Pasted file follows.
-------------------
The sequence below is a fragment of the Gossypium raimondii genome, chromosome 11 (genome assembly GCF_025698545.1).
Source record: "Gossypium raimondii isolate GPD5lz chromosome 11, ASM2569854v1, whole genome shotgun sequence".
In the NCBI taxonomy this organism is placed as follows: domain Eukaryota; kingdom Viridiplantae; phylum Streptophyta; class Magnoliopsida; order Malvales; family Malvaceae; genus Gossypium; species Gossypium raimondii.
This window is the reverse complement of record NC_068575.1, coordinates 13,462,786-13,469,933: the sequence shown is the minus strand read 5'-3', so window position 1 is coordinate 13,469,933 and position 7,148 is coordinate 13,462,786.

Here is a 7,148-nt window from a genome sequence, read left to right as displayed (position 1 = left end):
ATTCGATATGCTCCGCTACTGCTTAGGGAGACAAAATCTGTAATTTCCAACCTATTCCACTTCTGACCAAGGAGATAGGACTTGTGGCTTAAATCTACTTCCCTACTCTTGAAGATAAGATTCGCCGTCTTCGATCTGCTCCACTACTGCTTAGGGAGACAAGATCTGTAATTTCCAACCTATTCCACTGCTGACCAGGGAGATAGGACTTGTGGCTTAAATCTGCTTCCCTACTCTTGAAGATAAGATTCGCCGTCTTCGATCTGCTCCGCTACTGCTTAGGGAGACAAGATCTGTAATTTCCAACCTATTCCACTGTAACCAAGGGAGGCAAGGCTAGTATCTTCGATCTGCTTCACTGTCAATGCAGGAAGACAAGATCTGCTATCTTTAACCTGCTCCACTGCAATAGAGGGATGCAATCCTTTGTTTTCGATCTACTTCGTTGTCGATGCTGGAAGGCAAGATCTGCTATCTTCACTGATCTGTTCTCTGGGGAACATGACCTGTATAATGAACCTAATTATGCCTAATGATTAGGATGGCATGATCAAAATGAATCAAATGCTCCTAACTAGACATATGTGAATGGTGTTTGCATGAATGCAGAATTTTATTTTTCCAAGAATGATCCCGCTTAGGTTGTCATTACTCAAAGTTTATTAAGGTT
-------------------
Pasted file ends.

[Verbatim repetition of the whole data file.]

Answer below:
The sequence below is a fragment of the Gossypium raimondii genome, chromosome 11 (genome assembly GCF_025698545.1).
Source record: "Gossypium raimondii isolate GPD5lz chromosome 11, ASM2569854v1, whole genome shotgun sequence".
In the NCBI taxonomy this organism is placed as follows: domain Eukaryota; kingdom Viridiplantae; phylum Streptophyta; class Magnoliopsida; order Malvales; family Malvaceae; genus Gossypium; species Gossypium raimondii.
This window is the reverse complement of record NC_068575.1, coordinates 13,462,786-13,469,933: the sequence shown is the minus strand read 5'-3', so window position 1 is coordinate 13,469,933 and position 7,148 is coordinate 13,462,786.

Here is a 7,148-nt window from a genome sequence, read left to right as displayed (position 1 = left end):
ATTCGATATGCTCCGCTACTGCTTAGGGAGACAAAATCTGTAATTTCCAACCTATTCCACTTCTGACCAAGGAGATAGGACTTGTGGCTTAAATCTACTTCCCTACTCTTGAAGATAAGATTCGCCGTCTTCGATCTGCTCCACTACTGCTTAGGGAGACAAGATCTGTAATTTCCAACCTATTCCACTGCTGACCAGGGAGATAGGACTTGTGGCTTAAATCTGCTTCCCTACTCTTGAAGATAAGATTCGCCGTCTTCGATCTGCTCCGCTACTGCTTAGGGAGACAAGATCTGTAATTTCCAACCTATTCCACTGTAACCAAGGGAGGCAAGGCTAGTATCTTCGATCTGCTTCACTGTCAATGCAGGAAGACAAGATCTGCTATCTTTAACCTGCTCCACTGCAATAGAGGGATGCAATCCTTTGTTTTCGATCTACTTCGTTGTCGATGCTGGAAGGCAAGATCTGCTATCTTCACTGATCTGTTCTCTGGGGAACATGACCTGTATAATGAACCTAATTATGCCTAATGATTAGGATGGCATGATCAAAATGAATCAAATGCTCCTAACTAGACATATGTGAATGGTGTTTGCATGAATGCAGAATTTTATTTTTCCAAGAATGATCCCGCTTAGGTTGTCATTACTCAAAGTTTATTAAGGTT